Our 360 Maritime Security team attended Monaco Yacht Show 2019 last month and conducted cyber testing whilst manning the stands. Cyber experts conducted basic passive tests to gain a high-level view of the quality of WI-FI security controls implemented on yachts, as well as a review of the security posture of the show itself.
Whilst wireless is only a small component of a yacht’s security, it can be visible to people nearby. Potential attackers will be attracted to vessels that appear ‘less secured’ than others.
The team did not carry out any intrusive or in-depth testing as they would do under a formal penetration testing engagement, however by passively monitoring the airwaves they were able to gain information about the security controls onboard.
Owners, Captains, Crew and Management were invited to our live hacking demonstration on Friday and Saturday of MYS2019, which demonstrated how quickly we could gain complete uncontrolled access to multiple types of wireless, control and CCTV networks on various yachts.
Using practical examples our Cyber team explained the best methods for reviewing and securing existing networks onboard, demonstrating the ease of use and immediate benefit of our decoy and deception system. By luring attackers to connect to a fake deception system, it acts as an early warning system of a cyber-attack. Technology improvements can often take several months to implement on a vessel due to the approval and testing process. A deception system gets around this delay because there are no changes to the existing systems whilst giving you an immediate level of visibility and an indication of a positive breach.
The tests were split into 2 sections:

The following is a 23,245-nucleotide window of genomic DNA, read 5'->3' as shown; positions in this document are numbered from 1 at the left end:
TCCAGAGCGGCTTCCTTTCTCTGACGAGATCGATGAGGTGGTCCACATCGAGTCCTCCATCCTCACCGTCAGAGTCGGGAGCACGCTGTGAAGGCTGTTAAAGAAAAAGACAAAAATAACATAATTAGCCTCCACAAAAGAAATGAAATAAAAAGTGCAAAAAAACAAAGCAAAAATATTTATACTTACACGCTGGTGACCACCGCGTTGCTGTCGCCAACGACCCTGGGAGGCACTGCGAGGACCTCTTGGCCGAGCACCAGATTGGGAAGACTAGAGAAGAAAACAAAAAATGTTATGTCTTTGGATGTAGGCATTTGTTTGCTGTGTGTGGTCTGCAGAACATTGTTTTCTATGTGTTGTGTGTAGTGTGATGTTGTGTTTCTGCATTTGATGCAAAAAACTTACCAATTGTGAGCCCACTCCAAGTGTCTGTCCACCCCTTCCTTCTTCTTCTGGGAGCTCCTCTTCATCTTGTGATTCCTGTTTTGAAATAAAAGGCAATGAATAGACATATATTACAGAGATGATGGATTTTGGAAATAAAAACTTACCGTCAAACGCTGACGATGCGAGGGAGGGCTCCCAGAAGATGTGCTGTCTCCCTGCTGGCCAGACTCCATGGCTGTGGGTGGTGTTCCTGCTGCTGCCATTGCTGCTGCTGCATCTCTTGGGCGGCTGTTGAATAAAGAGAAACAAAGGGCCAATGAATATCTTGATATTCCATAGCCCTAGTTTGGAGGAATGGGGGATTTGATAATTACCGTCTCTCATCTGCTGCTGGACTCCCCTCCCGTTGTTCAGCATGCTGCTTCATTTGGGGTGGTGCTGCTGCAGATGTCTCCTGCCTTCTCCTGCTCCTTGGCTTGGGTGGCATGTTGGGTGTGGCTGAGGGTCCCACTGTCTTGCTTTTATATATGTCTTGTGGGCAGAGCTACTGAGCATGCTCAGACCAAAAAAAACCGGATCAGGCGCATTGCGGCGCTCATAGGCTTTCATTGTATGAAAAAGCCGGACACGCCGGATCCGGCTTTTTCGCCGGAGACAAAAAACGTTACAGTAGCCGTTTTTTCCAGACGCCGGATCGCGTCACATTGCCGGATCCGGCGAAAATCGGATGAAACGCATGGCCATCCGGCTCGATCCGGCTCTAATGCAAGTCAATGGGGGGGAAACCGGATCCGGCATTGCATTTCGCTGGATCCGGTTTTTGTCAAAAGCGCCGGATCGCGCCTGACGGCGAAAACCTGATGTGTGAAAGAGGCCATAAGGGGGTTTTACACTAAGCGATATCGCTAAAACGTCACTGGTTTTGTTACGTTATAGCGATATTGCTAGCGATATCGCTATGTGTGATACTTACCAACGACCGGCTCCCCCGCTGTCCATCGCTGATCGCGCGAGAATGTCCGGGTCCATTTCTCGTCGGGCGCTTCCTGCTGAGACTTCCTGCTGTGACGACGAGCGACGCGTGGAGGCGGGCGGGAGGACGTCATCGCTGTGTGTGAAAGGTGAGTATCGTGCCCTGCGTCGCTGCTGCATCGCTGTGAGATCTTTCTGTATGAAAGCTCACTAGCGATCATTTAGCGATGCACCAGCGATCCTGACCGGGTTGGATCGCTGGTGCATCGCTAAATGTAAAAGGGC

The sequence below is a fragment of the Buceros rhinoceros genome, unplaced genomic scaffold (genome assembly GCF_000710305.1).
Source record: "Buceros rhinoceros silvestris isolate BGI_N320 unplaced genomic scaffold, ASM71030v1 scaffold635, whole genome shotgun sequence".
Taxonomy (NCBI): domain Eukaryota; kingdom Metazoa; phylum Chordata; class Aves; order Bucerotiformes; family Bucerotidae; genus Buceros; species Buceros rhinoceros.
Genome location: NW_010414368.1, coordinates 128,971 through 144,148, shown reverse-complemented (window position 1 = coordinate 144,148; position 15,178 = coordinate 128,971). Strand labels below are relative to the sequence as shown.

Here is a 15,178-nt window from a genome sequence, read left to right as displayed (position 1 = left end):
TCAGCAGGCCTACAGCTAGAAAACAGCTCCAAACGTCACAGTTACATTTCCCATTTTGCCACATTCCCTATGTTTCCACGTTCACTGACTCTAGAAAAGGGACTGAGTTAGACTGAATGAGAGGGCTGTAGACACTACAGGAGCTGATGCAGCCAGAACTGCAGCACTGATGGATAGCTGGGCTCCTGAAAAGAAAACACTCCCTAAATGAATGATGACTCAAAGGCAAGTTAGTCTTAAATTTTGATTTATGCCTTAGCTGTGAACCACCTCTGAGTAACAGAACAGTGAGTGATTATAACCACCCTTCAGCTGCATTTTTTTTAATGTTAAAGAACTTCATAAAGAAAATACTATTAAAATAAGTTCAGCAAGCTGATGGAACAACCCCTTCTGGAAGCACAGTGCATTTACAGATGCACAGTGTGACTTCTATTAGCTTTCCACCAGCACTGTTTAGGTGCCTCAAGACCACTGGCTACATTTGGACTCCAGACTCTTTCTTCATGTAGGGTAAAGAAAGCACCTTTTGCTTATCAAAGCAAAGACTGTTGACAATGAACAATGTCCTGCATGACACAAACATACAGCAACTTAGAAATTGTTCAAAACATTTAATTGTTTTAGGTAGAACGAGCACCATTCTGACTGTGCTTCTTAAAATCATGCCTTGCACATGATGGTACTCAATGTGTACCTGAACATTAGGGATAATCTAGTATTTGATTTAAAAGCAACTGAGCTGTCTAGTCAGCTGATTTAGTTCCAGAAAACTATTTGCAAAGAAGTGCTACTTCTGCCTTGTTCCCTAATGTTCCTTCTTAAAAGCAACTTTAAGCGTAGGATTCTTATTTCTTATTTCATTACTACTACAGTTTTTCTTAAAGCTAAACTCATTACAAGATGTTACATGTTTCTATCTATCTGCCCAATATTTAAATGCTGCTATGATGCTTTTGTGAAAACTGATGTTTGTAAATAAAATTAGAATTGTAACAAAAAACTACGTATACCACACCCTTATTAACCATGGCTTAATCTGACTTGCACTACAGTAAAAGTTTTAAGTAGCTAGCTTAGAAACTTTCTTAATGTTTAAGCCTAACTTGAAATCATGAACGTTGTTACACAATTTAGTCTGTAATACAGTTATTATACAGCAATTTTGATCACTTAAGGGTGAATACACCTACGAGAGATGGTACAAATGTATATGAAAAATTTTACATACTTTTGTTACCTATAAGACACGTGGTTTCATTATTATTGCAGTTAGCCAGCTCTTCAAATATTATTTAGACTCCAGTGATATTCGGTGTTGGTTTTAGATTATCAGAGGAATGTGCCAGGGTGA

1. A review of the WI-FI and visible security systems protecting owners, crew and guests, and automation designed to highlight whether there are any obvious flaws that would allow unauthorised access.
2. Deployment of a fake deception system on the show WI-FI, with enhanced monitoring of security activity. Designed to highlight if anyone is running security reconnaissance and attempting to hack systems at the show.
The team only conducted passive scans of the airwaves: no active scans were conducted that would have required approval. However, it does beg the question: would anyone have noticed? The only time the team were challenged during the demonstration period was when we openly walked around the show with a device that looked like a TV antenna (see image below).
Security scanning and assessments were performed covertly from a device the size of a mobile phone hidden in a pocket. It would be expected that onboard cyber monitoring would pick up suspicious behaviour, not just identify a threat when a 2-foot antenna is pointed towards a vessel.
Previously to this our team performed penetration tests at the London Olympics. Again unattended and unchallenged, a ‘hacking laptop’ was placed in full view, blatantly evaluating the security of the yachts and WIFI in Canary Wharf.
Privacy impact: The goal behind the analysis was to gain a quick view of the general protection levels on ships in the area and their typical security posture. The test team did not specifically target any specific vessel or include any specific data or screenshots as they contained information that may lead to the identification of vessel, onboard systems and crew or owner.
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